10 Ingredients Of A Happy Home

David Murray:

One of the greatest blessings we can give our children is the cultivation of a happy home. I say “cultivation” because it doesn’t happen automatically; it requires conscious, determined, deliberate effort. From my own experience and from observing others, here are ten ways to cultivate a happy home.

The Church Needs More Tattoos

Russell Moore:

U.S. Sen. Rand Paul (R-Ky.) often tells audiences, “Republican Party events need more people with tattoos.” It struck me, as I heard him say this, that this is kind of what evangelical Christians ought to be saying about our churches. It struck me further when I read this tribute my former student Spencer Harmon wrote about his new wife and her past that this is precisely the issue facing the next generation of the Bride of Christ, the church.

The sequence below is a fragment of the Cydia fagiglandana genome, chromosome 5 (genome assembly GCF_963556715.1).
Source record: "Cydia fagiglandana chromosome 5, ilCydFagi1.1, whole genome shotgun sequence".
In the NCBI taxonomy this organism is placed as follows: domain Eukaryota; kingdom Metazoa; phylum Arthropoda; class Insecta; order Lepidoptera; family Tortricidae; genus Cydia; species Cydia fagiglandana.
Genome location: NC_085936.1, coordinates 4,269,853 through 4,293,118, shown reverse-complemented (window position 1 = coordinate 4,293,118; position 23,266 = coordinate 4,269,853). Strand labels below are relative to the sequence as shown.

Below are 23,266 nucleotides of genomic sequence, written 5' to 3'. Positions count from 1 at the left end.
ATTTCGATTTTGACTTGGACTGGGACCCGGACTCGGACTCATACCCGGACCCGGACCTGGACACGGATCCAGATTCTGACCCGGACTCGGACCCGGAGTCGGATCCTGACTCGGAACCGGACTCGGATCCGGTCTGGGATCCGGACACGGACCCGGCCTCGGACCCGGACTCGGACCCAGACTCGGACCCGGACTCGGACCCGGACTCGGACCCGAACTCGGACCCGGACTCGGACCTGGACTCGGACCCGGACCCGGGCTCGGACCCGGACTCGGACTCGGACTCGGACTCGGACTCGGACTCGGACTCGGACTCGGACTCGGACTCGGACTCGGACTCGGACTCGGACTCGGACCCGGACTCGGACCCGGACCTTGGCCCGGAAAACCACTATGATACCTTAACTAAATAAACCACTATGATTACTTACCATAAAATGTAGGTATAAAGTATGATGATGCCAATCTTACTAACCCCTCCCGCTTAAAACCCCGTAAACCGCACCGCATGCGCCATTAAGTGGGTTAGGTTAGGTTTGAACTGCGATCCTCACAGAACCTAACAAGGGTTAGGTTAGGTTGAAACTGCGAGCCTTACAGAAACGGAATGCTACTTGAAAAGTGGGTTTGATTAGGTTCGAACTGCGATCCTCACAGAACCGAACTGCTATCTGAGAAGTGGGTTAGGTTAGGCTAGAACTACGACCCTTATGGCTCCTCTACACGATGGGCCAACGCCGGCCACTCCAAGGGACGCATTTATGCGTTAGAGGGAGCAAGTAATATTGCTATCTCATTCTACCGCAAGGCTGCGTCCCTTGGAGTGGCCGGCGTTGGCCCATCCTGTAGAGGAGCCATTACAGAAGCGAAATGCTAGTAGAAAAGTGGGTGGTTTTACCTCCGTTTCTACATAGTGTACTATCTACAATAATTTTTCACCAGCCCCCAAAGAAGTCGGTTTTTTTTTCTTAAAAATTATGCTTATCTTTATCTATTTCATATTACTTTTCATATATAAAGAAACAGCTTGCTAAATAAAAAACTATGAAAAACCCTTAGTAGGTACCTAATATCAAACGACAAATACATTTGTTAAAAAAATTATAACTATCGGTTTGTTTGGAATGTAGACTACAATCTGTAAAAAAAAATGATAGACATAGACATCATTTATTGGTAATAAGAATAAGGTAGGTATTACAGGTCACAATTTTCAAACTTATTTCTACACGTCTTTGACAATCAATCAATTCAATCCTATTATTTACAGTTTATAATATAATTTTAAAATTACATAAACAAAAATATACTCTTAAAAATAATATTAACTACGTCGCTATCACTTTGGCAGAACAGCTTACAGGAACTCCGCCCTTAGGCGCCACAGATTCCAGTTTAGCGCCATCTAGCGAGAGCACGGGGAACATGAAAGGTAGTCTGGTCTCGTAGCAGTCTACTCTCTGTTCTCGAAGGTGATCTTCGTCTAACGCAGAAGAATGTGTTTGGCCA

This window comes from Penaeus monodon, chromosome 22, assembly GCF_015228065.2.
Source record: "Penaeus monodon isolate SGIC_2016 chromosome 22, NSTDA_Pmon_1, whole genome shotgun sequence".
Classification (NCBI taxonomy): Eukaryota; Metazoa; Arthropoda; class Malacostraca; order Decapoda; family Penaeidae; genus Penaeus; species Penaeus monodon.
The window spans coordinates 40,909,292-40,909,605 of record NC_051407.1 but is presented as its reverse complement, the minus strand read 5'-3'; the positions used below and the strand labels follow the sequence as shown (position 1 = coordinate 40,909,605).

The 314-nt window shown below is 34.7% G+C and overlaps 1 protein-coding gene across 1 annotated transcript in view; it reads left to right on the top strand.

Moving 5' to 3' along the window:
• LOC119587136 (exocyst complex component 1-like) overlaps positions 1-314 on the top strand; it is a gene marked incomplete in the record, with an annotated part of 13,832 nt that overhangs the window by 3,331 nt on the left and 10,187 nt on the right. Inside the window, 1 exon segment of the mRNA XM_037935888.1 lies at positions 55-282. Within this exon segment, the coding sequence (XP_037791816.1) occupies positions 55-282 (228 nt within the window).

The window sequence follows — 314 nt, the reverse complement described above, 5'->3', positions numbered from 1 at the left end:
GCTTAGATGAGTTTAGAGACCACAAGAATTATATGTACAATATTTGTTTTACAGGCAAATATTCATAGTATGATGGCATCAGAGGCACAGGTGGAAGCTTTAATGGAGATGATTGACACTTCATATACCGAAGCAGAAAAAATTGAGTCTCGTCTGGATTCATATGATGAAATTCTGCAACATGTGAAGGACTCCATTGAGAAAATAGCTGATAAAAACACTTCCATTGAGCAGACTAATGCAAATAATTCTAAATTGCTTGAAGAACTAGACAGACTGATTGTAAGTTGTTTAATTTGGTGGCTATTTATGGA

What Paul (the senator, not the Apostle) means, it seems, is that his party, if it is to have a future, shouldn’t count on just doing the same thing it’s always done, and it can’t rely on people who look like what people think Republicans ought to look like. The party must expand out to people whose pictures don’t currently show up in a Google image search for “Republican.” There are people, Paul says, who agree with the Republican message, in theory, but who pay no attention to it because they assume they aren’t the kind of people the party wants to talk to.

Authority in Christianity belongs to God

holding-bible-lr